Volume 2 Paper 11
Statistical analysis of salt spray and EIS testing data concerning organic coated metals
F. Deflorian, S. Rossi, L. Fedrizzi and P.L. Bonora
Because you are not logged-in to the journal, it is now our policy to display a 'text-only' version of the paper. This version is obtained by extracting the text from the PDF or HTML file, and it is not guaranteed that the text will be a true image of the text of the paper. The text-only version is intended to act as a reference for search engines when they index the site, and it is not designed to be read by humans!
If you wish to view the human-readable version of the paper, then please Register (if you have not already done so) and Login. Registration is completely free.
JCSE Volume 2 Paper 11
ifnotmode(3,'Submitted 13th September 1999, published for public review 9th November 1999')
Statistical analysis of salt spray and EIS testing data concerning organic
F. Deflorian*, S. Rossi*, L. Fedrizzi°, P.L. Bonora*
*Dip. di Ingegneria dei Materiali, Università di Trento, Via Mesiano 77,
°Dip. ICMMPM, Università di Roma la Sapienza, Via Eudossiana 18, Roma (Italy)
Electrochemical Impedance Spectroscopy (EIS) and salt spray chamber are very
popular techniques for testing the protective properties of organic coatings. It
is a common experience however that the results obtained by the two methods
often show big difference and it is difficult to compare the performance.
§2 In this paper are discussed some experimental results obtained on polyester
coated galvanised steel, analysing the data dispersion of 36 identical samples
tested both with EIS and salt spray. The morphology of degradation is very
different because some blisters are developed in salt spray chamber, but not in
immersion. In order to quantify the degradation in salt spray test we proposed a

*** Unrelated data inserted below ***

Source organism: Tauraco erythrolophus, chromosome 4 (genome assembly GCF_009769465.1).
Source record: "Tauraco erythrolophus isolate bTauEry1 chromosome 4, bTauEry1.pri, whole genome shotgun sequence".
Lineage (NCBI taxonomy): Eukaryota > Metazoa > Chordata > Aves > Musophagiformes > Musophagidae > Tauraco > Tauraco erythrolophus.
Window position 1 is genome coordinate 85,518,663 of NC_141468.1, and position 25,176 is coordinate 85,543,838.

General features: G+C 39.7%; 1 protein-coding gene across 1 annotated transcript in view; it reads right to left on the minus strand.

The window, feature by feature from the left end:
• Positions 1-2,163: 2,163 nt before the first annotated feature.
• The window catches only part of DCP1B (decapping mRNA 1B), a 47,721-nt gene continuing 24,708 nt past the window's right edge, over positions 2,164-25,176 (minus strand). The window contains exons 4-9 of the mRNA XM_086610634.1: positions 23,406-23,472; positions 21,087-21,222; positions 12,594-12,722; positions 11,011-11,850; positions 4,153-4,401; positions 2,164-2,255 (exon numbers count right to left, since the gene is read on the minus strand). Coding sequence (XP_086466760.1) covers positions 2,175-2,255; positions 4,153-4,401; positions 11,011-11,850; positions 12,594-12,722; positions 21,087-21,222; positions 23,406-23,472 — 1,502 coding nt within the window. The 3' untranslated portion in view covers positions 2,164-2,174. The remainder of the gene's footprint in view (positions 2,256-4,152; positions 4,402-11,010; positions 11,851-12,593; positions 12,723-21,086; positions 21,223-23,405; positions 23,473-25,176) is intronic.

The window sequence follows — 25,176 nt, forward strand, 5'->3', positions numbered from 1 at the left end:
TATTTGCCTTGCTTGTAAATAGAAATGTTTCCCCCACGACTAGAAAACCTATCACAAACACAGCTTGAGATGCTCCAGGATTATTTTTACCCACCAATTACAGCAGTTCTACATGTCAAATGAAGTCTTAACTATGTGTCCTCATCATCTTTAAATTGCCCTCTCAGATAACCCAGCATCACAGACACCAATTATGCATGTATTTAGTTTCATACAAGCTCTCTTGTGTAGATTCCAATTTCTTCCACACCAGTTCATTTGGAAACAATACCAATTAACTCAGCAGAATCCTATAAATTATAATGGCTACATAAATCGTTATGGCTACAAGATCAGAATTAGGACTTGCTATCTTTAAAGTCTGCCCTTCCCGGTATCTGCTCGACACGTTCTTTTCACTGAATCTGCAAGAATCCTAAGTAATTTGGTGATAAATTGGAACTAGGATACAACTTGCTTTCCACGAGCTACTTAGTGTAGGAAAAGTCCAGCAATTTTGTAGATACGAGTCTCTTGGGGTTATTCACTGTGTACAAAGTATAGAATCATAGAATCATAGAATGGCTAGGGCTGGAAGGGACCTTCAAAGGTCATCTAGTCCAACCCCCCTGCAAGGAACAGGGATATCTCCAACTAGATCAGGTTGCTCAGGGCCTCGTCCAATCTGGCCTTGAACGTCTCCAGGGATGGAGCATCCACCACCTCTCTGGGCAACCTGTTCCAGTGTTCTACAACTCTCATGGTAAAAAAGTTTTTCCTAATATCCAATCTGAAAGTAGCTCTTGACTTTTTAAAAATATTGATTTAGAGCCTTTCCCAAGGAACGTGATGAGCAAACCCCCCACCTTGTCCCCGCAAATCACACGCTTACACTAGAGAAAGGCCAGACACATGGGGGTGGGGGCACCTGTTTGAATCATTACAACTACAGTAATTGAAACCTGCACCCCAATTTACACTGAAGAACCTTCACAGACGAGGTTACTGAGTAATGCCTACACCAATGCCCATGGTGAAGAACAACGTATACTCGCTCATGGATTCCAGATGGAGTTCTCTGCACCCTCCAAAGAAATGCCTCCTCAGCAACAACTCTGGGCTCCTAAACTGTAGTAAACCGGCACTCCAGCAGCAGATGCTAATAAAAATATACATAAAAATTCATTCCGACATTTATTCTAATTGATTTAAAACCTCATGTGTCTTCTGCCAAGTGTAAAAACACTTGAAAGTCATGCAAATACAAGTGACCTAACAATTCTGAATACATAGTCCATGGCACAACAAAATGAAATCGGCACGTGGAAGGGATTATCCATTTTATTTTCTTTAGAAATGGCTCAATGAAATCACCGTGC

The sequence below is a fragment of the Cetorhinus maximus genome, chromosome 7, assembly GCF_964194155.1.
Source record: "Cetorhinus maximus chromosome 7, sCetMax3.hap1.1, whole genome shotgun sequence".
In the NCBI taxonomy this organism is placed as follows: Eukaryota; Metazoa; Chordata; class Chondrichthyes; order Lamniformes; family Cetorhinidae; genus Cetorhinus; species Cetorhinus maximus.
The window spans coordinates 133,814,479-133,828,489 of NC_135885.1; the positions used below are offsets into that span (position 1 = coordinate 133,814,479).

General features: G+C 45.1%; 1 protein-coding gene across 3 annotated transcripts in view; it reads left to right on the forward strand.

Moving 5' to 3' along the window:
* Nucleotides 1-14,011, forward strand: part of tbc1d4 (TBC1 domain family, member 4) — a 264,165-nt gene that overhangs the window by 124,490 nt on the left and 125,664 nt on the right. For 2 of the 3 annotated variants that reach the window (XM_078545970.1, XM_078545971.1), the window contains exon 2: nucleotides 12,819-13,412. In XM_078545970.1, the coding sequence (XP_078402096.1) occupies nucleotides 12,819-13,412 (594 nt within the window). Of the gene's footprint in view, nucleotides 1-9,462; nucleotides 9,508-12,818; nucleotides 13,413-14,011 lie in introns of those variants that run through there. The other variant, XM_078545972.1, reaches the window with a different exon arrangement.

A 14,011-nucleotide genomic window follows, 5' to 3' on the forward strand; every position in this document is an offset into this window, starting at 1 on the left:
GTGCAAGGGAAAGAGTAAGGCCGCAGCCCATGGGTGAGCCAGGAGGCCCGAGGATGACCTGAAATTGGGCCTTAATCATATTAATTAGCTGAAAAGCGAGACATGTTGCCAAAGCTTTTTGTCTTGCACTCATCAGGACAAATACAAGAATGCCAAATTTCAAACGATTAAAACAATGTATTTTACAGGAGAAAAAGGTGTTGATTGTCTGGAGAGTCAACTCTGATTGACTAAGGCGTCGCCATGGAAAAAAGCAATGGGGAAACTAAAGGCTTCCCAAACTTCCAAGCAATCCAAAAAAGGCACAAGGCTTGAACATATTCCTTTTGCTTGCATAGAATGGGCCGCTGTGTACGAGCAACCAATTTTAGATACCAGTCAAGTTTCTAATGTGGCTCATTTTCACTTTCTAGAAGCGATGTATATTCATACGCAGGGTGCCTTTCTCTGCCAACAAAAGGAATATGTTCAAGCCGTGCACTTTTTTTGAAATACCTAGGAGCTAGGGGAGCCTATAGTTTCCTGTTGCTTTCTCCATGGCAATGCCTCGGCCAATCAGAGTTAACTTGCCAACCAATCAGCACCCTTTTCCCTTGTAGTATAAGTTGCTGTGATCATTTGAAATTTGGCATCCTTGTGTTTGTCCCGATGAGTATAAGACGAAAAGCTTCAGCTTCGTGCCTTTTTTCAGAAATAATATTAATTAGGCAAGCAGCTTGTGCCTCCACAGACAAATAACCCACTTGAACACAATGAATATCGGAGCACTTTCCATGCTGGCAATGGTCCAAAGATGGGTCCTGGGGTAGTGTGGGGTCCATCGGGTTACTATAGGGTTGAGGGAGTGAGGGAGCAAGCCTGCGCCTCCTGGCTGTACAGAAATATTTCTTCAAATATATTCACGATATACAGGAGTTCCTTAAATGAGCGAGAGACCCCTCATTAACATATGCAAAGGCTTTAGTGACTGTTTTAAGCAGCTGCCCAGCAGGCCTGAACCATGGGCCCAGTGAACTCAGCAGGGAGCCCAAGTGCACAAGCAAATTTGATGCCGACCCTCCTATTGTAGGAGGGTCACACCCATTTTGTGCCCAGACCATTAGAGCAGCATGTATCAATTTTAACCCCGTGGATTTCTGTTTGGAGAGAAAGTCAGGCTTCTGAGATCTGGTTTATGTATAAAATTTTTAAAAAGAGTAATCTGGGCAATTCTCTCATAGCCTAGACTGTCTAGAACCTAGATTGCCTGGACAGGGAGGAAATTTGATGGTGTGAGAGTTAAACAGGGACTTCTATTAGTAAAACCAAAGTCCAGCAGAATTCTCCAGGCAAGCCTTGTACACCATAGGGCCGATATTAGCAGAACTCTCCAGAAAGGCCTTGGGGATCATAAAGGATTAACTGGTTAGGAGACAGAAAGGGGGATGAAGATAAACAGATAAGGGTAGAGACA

blister index (BI); and the data dispersion of BI and the data dispersion of the
parameters obtained by EIS are compared and discussed. A mechanism is proposed
explaining the reason because only the double layer capacitance can be compared
with the development of blisters in salt spray chamber while the barrier
properties of the coating measured by EIS follow a completely different
§3 Keywords: Electrochemical Impedance Spectroscopy, salt spray test,
§4 In many practical cases two, very different, testing methods are used for
characterising organic coated metals: electrochemical measurements, mainly
electrochemical impedance spectroscopy (EIS) and salt spray chamber test.
Between these two testing methods there are many other approaches as natural
exposure, cyclic weathering, other electrochemical methods like cathodic
delamination, noise, etc [1,2].
§5 In the literature it is very frequent to find strong criticisms about the use
of salt spray for testing organic coatings because this test does not simulate
actual application conditions and the results are not completely independent
from the operator . However electrochemical testing methods, as
electrochemical impedance spectroscopy are very popular in research
laboratories, but they are not very diffused in the industry, also because
sometimes it is not easy to interpret correctly the EIS results and it is
possible to find a high dispersion of data on identical samples .
§6 This work is part of a larger project and it is devoted to the study of the
difference in the statistic properties of the results obtained by EIS
measurements and salt spray tests on organic coated galvanised steel, in order
to better understand the degradation mechanism and better choose the testing